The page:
3. Create a new python38 environment.
To create your own environement type:
conda create --name mypython38  python=3.8
 
For more info about Conda other commands see the Conda Cheat Sheet
 
3b. Cloning Existing Environment (skip if you are not cloning)
 
To clone existing environment, follow steps below.
A. Create a spec file for cloning.
Once activated, to clone existing environment, we need to get a list of all existing modules and store it in a file named  python38.specs.txt.  To get a list of current modules,  type:
 
 conda list --explicit > ~/python38.spec.txt 
 
B. Cloning Existing Environment
You can clone a new environment based on existing specs.  To create a clone environment based on the spec file, type:

conda create --name mypython38 --file ~/python38.spec.txt python=3.8

The  above process will take time and when it finished you have just created a new environment named: mypython38.
To verify your new environment, you can type conda env list 

C. Activating your cloned environment
To use your own environment now you simply type
source activate mypython38

4. Adding Modules
To add modules to your own environment, you can use the conda command as follow:
conda install modulename
Notice,  we are not using pip command as we are in a conda environment. Please refer to Conda Cheatsheets for more tips and tricks on how to use Conda.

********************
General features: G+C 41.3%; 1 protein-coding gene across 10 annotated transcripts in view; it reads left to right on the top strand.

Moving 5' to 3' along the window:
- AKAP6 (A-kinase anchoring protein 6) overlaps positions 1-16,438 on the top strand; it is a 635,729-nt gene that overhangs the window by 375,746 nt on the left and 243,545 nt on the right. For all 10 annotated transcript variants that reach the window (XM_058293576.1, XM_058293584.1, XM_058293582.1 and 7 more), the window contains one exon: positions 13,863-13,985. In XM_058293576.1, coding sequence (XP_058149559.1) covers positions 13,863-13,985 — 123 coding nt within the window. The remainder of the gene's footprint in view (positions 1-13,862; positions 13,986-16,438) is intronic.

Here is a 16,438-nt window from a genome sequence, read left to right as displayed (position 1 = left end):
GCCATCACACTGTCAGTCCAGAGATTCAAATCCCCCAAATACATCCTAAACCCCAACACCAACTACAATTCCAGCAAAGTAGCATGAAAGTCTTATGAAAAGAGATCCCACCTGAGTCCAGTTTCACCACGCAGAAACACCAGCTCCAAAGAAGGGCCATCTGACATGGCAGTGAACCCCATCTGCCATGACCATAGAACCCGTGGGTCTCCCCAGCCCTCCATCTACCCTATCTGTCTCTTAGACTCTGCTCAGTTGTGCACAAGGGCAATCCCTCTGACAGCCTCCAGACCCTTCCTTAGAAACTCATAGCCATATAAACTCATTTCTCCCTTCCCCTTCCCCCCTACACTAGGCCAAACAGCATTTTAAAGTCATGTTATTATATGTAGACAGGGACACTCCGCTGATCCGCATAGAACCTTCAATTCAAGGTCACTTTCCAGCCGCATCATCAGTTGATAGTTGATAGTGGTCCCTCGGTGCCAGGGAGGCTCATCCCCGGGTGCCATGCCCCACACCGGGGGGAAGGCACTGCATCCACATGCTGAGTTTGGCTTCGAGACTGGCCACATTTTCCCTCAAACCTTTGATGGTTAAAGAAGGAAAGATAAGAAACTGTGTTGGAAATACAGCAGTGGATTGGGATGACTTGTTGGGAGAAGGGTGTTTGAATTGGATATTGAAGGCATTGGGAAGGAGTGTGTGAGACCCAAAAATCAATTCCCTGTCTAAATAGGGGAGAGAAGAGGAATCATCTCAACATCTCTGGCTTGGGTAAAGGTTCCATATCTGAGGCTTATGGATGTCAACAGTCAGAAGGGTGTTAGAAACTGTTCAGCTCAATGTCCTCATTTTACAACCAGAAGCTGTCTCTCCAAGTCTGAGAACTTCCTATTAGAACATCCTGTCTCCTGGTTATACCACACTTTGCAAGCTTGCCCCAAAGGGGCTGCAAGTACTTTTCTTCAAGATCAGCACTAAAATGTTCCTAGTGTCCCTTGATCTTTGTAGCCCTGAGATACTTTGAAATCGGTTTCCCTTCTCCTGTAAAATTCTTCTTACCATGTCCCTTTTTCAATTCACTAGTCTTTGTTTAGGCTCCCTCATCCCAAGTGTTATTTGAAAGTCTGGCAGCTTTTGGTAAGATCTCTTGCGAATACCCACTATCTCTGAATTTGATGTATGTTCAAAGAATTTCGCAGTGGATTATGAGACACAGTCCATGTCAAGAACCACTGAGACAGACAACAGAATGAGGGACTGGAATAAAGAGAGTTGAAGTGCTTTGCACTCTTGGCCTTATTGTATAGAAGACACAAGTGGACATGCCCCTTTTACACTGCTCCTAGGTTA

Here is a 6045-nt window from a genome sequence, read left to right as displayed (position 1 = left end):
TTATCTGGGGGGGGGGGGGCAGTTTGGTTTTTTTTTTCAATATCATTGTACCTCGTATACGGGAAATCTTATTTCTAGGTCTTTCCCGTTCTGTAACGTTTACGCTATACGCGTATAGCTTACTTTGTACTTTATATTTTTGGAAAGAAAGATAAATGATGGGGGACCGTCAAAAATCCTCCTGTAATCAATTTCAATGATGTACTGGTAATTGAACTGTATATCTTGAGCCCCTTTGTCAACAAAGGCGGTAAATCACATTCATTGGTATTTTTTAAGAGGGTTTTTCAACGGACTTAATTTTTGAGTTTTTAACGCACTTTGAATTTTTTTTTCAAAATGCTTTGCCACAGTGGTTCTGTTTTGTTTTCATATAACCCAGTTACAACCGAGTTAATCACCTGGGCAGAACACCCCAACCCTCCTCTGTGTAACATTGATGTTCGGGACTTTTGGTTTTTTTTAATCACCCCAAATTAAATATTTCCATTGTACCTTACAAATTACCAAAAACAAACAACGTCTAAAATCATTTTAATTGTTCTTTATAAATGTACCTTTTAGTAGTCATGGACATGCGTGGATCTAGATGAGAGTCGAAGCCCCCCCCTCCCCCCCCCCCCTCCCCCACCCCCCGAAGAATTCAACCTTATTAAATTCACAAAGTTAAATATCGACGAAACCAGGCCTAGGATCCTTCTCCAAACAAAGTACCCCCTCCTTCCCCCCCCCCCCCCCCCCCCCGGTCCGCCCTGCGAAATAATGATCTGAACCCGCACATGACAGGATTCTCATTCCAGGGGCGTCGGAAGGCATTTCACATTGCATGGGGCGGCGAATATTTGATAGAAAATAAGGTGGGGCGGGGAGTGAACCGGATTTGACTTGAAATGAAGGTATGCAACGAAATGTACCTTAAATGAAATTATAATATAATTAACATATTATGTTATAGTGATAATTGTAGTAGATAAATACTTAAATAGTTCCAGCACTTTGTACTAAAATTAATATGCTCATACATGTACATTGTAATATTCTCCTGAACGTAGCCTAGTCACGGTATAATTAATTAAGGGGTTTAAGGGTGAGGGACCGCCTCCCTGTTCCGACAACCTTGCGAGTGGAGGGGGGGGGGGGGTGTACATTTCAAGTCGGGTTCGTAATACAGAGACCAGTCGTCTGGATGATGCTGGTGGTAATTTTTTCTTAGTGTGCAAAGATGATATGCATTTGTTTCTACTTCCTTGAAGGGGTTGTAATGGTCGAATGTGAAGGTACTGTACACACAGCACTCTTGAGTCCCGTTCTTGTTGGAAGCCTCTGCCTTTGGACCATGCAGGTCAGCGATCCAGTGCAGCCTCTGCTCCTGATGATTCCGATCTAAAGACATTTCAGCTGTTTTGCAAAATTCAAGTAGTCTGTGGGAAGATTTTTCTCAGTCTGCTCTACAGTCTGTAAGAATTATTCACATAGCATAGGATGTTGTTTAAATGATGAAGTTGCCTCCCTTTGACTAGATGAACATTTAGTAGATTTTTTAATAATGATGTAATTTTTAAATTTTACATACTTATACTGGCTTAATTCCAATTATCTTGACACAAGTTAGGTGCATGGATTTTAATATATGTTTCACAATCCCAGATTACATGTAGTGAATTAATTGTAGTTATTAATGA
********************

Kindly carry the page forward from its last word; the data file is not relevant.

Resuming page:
5. Running out of storage
If you need more space, move your .conda to /common/users/your_netid/conda
Your conda environment is normally stored in your home directory under a hidden folder in~/.conda
If you run out of space in your  home directory,  you can move your conda storage in /common/users/your_netid disk where you have 100GB of quota using softlink. We are going to setup a link  for your ~/.conda to point to  /common/users/your_netid/conda using below steps:

    •  Move your existing conda folder named to /common/users/your_netid/conda using:
      mv ~/.conda /common/users/your_netid/conda
    • Create a link for your ~/.conda to /common/users/your_netid/conda using:
      ln -s /common/users/your_netid/conda   ~/.conda
Using Python in IDE.

Once your specific python environment activated, you may need Integrated Development Environment (IDE) to simplify your tasks. Here is a list of a few popular and free python IDEs:

A. Available on CS Linux machines
  • If you are doing DataScience, please see Data Science Facility page for more details.
  • idle3: a basic IDE for python3To run idle in python3 environment type: idle3
  • spydera nice advanced IDE for python. To run spyder in your choice of python environment  type: spyder